By Gerard Braud
In our last lesson we talked about how to structure a media training class and how I always tell the executives I train that they must practice before every interview, even if they only have 5 minutes. I’d like to expand on that and explain why this is so important.
I was training an executive who is the CEO of a Fortune 100 company. As I often do, I asked to see some video tape of his previous interviews so I could know more about the person I was training and his natural strengths and weaknesses.
A video tape arrived at my officer, featuring the CEO conducting a news conference at a major trade show for his industry. It was downright painful to watch. This executive was rambling extensively. There was little or no emotion in his voice. He seemed to be reading a long laundry list of accomplishments and corporate goals. For all practical purpose, the news conference had no focus.
At the start of our training session I pulled out the video tape and suggested we watch it.
“Oh you don’t want to watch that,” he said. “I was terrible in that. Trust me… I did that presentation 3 times that day. The third time I was great.”
So I asked him to break down who was in the audience for each of the 3 presentations. As it turns out the first time he did it, the audience was composed of stock analysts. The second news conference was held for mainstream media. The third news conference was held for trade publications.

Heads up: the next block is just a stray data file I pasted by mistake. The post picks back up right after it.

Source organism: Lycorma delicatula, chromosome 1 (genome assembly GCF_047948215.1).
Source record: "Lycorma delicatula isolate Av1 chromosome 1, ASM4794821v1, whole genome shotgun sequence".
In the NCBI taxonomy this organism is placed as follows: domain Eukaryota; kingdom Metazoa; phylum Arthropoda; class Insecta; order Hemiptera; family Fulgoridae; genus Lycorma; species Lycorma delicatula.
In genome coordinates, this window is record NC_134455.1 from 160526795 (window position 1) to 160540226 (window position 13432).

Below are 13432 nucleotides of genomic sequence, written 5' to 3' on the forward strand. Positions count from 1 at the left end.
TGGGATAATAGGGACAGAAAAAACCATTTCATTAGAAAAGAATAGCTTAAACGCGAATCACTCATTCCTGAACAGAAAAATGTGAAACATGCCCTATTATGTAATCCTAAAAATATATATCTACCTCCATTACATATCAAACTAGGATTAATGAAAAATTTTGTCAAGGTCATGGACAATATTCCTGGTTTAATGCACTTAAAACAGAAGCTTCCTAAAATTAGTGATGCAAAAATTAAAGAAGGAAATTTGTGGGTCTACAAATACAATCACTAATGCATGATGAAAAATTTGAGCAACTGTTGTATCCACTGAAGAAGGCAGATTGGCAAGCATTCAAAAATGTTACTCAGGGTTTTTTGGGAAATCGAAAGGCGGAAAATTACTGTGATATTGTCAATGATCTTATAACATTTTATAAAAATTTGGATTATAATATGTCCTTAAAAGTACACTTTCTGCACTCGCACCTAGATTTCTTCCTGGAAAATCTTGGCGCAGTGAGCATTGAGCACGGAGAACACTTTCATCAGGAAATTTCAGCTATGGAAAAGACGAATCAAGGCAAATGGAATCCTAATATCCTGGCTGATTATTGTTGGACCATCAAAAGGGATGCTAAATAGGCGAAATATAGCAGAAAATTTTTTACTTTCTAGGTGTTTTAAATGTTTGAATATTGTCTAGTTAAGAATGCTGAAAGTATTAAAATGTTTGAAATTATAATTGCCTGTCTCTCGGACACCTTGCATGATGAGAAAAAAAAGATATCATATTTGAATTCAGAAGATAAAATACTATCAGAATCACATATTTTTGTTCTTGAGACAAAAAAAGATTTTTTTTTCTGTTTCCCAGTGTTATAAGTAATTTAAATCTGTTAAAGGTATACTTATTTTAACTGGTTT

As he explained who his audiences were, he quickly realized that his worst performance was for his most critical audience. He failed to perform at his best for stock analysts who can potentially have the greatest positive or negative impact on his company. If you think back to lesson 2 you’ll remember my admonition – If you could attach a dollar to every word that you say, would you make money or lose money.
I asked if he practiced the news conference at all on the day before. He told me no, because he didn’t have time. I then pointed out to him that if he had practiced 3 times the day before, his would have done a great job in front of his most financially critical audience.
Practice makes perfect and even if you have only a few minutes before heading out to talk to the media, you need to practice and role play with a colleague or coach.
What we want to say, what we think we’re going to say and what actually comes out of our mouths when we start talking are all very different.
A “back stage” practice changes all of that. It only requires someone to ask you a few questions, starting with the very basics. You really want to make sure you can nail your opening lines and command the audience’s attention. You want to make sure you can eliminate any of the stutters, stumbles and misspeaks that often happen in the first sentence.
I find that if a spokesperson can have 2 good practice sessions, their third time – which is the real event – will go smoothly.
Obviously, in an ideal world I would like to see the spokesperson practice for more than just 5 minutes, but 5 minutes is better than nothing.
So often, spokespeople fail to spend any time in preparation, especially if it is a good news story. As often happens, they attempt to “wing it.” As a result, their good news story may get little or no coverage because they failed to deliver a great opening statement and then failed to really clearly state their key messages in great quotes. Generally, the spokesperson who does not practice in advance will have a monotone delivery and like my CEO friend, will stand at the podium and offer a long laundry list will very little focus
The bottom line is, you need to always carve out time to practice, because what you say will affect your organization’s bottom line.
In our next lesson, we’ll take a closer look at good news stories and how you can get the media to say Wow!